Most people in Christian medieval Europe who gave the matter any thought seem to have expected that the end of the first millennium would also be accompanied by the end of the world. However, it is also undoubtedly true that most people in Europe at this time were illiterate and probably had no idea that the year 1000AD (or M AD, if you prefer your dates in Latin) was approaching until they were told about it by their local clergy. Those people were kept busy with the daily business of staying alive.
The Bible had predicted how the world would end - with a detailed description of the battles, disasters and plagues which would precede the descent of the new Jerusalem, from the skies - but somehow omitted the exact date.
Over the centuries, theologians had studied the Book of Revelation, and tried hard to calculate a date. By far the most obvious date was the year 1000 (although this wasn't universally accepted).
However, not unlike the last millennium, where most celebrations began a year early, on New Years Day 2000, people seem to been confused about when the first millennium ended. Not everyone realised that the first millennium actually ended at the end of 1000AD, rather than the beginning.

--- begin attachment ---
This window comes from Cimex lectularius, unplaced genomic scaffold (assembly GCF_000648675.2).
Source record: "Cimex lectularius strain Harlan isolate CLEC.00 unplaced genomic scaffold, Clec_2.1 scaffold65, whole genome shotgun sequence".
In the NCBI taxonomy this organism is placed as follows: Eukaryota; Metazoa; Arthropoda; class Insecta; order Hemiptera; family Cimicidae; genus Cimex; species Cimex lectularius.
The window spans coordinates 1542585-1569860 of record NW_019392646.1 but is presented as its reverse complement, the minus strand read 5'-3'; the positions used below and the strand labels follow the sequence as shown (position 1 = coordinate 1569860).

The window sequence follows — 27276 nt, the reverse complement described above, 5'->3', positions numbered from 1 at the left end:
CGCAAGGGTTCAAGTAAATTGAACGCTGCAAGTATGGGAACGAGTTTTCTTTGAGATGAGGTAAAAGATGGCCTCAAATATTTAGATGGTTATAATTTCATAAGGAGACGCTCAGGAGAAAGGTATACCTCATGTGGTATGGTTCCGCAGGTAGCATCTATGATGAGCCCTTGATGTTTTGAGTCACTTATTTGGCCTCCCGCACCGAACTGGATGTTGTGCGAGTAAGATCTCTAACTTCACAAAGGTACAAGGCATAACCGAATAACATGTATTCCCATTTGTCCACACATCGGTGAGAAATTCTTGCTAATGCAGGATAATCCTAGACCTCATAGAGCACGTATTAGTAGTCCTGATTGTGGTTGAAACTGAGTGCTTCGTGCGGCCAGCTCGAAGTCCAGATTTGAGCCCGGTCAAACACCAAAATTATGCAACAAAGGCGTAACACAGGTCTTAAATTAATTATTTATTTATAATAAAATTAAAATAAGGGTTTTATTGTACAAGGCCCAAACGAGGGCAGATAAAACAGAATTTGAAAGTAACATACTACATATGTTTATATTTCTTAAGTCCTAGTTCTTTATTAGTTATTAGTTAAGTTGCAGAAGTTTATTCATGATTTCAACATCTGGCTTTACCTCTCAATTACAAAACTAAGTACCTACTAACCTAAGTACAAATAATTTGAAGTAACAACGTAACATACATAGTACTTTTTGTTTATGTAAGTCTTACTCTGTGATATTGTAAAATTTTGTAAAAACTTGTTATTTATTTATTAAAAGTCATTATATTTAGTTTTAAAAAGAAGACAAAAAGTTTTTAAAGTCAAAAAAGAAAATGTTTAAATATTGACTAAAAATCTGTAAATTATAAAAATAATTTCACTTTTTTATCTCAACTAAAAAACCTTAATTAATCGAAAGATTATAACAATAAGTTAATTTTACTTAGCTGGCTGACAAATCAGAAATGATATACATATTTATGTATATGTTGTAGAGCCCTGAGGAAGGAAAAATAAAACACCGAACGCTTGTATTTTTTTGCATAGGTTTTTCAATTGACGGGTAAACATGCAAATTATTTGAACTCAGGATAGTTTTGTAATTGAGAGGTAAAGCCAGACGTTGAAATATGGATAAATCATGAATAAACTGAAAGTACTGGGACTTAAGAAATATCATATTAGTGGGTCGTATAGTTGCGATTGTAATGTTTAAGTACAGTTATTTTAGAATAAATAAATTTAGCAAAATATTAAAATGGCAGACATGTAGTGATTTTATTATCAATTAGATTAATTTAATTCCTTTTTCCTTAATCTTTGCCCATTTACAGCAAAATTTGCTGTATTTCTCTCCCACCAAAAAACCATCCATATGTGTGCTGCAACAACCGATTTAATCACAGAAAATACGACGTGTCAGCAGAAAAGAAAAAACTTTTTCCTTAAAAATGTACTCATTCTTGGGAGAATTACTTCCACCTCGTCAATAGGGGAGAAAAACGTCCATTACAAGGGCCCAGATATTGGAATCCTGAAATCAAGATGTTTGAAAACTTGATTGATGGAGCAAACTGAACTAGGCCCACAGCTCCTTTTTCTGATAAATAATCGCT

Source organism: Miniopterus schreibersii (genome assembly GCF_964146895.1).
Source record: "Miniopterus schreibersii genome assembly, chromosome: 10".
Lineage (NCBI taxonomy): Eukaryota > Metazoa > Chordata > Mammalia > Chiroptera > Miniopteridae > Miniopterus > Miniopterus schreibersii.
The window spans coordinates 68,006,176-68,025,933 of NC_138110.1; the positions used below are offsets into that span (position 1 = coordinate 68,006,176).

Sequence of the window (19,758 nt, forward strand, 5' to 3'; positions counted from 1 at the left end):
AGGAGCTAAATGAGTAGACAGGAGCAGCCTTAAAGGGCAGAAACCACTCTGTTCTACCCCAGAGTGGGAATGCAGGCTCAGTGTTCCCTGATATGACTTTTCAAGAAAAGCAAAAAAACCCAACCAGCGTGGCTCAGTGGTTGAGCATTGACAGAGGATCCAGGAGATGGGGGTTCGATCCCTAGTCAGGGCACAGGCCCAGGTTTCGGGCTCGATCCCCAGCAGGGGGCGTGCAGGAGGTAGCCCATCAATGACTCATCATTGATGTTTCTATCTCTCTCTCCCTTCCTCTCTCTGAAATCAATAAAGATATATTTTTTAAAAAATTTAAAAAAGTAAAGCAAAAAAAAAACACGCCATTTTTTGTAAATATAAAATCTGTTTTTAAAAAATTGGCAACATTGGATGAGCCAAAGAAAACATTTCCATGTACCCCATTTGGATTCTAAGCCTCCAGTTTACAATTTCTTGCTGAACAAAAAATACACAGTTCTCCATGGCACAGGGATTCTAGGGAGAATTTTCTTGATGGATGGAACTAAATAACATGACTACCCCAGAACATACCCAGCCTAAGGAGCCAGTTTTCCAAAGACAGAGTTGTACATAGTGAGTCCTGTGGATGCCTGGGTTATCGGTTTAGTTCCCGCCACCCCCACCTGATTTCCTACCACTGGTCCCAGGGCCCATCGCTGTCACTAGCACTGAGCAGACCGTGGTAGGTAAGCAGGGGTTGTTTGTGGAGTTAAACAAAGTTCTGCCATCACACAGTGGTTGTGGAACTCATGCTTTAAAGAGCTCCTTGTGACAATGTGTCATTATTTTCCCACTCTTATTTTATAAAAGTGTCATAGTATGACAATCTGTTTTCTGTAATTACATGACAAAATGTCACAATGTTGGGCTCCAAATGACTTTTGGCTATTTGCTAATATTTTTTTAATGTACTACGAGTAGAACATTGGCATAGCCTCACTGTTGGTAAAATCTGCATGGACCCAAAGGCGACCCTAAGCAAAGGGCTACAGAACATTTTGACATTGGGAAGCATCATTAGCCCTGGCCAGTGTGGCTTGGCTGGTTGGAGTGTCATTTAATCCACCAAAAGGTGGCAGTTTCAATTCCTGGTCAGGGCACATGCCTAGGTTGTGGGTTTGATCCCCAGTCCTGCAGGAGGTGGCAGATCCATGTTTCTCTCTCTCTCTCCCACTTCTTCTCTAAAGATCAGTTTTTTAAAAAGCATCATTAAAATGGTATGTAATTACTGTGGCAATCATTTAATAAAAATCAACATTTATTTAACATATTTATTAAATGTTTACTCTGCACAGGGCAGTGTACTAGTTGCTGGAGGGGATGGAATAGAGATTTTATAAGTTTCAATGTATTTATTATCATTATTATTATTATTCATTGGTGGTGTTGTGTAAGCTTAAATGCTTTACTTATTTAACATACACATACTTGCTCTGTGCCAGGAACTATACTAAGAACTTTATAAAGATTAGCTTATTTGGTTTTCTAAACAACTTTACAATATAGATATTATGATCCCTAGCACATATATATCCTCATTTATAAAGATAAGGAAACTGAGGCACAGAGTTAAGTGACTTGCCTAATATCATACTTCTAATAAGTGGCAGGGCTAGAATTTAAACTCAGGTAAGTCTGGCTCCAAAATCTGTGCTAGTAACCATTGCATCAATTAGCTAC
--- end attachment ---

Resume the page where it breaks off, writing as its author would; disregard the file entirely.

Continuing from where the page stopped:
We're told that huge crowds gathered in Rome and Jerusalem on New Year's Eve in 999AD waiting for the end of the world. These pilgrims were generally from among the wealthier levels of society. Many would gather there again a year later. After all that effort and expense, I suspect that some were probably bitterly disappointed when it didn't materialise.
The Pope (Sylvester II), blessed the crowd in Rome, on each occasion and sent them home. The Patriarch of Jerusalem did likewise. The people went home and got on with their lives.
The events surrounding that millennium in Christian Europe were neatly summarised by the chronicler Rudolph Glaber. Glaber was a monk at the abbey of Cluny, and wrote of the build-up to the first millennium a few years later. He described it thus:
"For it was as if the whole world were shaking itself free, shrugging
off the burden of the past, and cladding itself everywhere in a white
mantle of churches"
Obviously, that wasn't the end of attempts to predict the end of the world. Joachim, the Abbot of Fiore, later calculated that the end would come in the year 1260. In that year, he wrote, the final epoch of human history, "the epoch of the new spiritual order", would begin with a bang. It seems he was mistaken as well.
Holland, Tom: Millennium: The End of the World and the Forging of Christendom, Hachette , 2011